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    Beware of Aklaine's negative influence on kids

    by Ras Aswad Nkrabeah, Rastafari Council Of Ghana
    posted Monday, 29 February 2016 20:00| 0 Comments

    To Whom

    It May Concern

    Dear Sir/ Madam,

    My attention has been drawn to an event which MTN corporation is sponsoring on the Independence Day weekend holiday dubbed “Pulse”.

    It is advertised that three Jamaican Dancehall Artistes will be gracing the occasion. They are “Elephant man”, “Alkaline” and “Kranium”.

    I write to express my sincere disappointment in the choice of artistes MTN  have agreed to sponsor.

    This event is going to be held at a time when the nation naturally has a few days off to reflect on its journey since independence and often the challenges we face as a country receive impartial analysis from the general citizenry at large.

    One of the biggest concerns to society today is the obvious and accelerated degradation of social values and principles especially among the youth.

    MTN as a corporation which seeks to portray itself as a socially responsible entity in Ghana should as a key stakeholder recognize the negative value and consequent social impact of sponsoring such artistes whose achievements and character leave much to be desired.

    One of these artistes, Alkaline is known for his tattooed eyeballs, tattooed body and bleached skin.

    The degradation of women in the songs sung by Alkaline, eg, ‘Things Me Love’ and ‘Live Life’ would only encourage more young boys to degrade young women and cause more young women to feel that there is nothing wrong with acting out what is being asked of them in the music, as that is what the young boys would expect.Their music celebrates the violence of gangster-ism and street life.  As role models for our youth, I would love to suggest so many more progressive international artistes to come to Ghana.

    Next time around please consider artistes who would on our Independence Day weekend leave the minds of our youth thinking on how to continue the great sacrifice and gains made by our hardworking ancestors instead of perpetuating the backward slide and loss of our rich indigenous culture.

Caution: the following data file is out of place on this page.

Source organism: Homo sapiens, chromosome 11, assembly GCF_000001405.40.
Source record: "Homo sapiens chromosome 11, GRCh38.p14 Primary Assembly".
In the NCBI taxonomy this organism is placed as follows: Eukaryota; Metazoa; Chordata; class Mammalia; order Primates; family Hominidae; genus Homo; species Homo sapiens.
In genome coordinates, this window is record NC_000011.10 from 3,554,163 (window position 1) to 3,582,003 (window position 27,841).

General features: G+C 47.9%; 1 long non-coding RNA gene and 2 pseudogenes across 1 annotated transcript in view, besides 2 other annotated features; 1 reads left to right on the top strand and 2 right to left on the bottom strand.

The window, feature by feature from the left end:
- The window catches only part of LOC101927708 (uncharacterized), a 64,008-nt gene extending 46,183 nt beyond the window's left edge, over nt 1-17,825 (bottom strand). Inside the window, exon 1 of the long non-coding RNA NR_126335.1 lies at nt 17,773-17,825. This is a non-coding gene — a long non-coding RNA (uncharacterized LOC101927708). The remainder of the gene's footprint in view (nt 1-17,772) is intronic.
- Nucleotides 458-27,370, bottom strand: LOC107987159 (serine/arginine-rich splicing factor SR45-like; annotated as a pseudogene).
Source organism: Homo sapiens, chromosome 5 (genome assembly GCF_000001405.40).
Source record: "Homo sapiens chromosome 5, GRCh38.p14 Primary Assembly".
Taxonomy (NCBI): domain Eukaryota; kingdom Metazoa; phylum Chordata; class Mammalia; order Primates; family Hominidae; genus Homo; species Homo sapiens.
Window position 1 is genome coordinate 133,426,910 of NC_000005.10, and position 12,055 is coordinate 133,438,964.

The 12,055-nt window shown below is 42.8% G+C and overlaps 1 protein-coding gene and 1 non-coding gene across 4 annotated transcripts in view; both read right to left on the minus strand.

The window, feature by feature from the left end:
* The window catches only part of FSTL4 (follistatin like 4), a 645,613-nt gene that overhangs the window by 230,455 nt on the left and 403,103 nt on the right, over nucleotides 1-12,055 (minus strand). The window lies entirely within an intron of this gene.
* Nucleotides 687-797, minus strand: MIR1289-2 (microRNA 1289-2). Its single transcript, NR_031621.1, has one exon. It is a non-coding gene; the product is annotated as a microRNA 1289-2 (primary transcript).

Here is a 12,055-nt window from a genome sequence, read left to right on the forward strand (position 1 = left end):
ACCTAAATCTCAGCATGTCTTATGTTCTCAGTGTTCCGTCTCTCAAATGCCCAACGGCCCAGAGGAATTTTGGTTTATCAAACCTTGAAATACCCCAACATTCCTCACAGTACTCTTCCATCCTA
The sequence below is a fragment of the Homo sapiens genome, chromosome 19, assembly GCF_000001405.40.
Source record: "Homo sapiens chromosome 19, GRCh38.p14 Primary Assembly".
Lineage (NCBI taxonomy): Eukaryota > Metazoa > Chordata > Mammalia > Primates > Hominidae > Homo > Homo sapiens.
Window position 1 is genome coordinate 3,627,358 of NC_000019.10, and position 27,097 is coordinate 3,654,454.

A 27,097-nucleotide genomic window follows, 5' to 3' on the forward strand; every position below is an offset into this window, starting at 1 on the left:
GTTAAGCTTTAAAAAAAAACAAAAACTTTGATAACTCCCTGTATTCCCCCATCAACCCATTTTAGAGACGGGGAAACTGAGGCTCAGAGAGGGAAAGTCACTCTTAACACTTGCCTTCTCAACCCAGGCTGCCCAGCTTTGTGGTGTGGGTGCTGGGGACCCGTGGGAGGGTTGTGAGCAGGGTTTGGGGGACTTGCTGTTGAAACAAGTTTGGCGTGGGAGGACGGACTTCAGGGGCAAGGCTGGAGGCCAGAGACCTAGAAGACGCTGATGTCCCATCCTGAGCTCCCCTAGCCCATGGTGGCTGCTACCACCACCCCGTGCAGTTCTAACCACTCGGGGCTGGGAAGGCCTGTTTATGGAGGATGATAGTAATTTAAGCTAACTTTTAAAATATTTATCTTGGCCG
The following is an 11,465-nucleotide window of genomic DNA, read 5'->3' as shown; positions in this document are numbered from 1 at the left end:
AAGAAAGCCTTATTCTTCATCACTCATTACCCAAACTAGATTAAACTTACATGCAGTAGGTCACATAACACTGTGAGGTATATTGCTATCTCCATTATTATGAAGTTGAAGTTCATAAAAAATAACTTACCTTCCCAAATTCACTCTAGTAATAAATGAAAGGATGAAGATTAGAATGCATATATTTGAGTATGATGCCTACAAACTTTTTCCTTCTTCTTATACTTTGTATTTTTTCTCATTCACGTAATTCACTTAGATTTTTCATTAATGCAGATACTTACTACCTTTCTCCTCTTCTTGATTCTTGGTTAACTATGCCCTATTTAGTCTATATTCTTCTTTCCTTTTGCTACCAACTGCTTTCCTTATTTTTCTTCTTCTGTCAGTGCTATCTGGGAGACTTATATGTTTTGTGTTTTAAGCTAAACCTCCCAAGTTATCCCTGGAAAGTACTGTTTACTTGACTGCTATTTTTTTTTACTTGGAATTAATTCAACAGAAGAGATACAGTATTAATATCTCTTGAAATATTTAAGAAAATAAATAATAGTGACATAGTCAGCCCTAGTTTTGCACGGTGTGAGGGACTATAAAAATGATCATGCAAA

Alongside the other good initiatives you do as a corporation in terms of social responsibility we expect that such investments in your marketing and advertising spend would compliment your progressive principles.

    I cannot tell you how many parents in Ghana dread their children coming to ask for permission to go and attend such a concert.

    It would be a sign of great progress if companies such as yours only patronized the services of artistes who carry themselves as responsible creative entities to the point where their association with your corporate brand would not be detrimental to your social ratings.

    Certainly your choice of entertainers for this event leaves many questions to be asked and a bitter taste in many mouths because we expect you as a company made up of Ghanaian mothers and fathers who also have children to be more circumspect next time in your choice of whom to associate with and support.

    At some point a decision must be taken in the interest of the future welfare of this nation’s youth weather or not we continue to feed them with what they want or weather we take the tough decisions now for a more prosperous future.

    We are by this letter also copying the Speaker of Parliament,  the South African Ambassador, The Ministry of Communications, The Ministry for Women and Children’s Affairs, The Ministry of Chieftaincy & Culture and the Christian Council of Ghana, the Office of The Chief Imam and the Ghana Pentecostal Council whom clearly have a stake in the future welfare of Ghana’s youth.

    I trust that the issues dealt with in this letter will be considered by our most senior internal stakeholders to avoid a more public backlash should this sort of socio- cultural mediocrity be endorsed by your brand in the future.

    Yours sincerely,

    Ras Aswad Nkrabeah

    Rastafari Council Of Ghana




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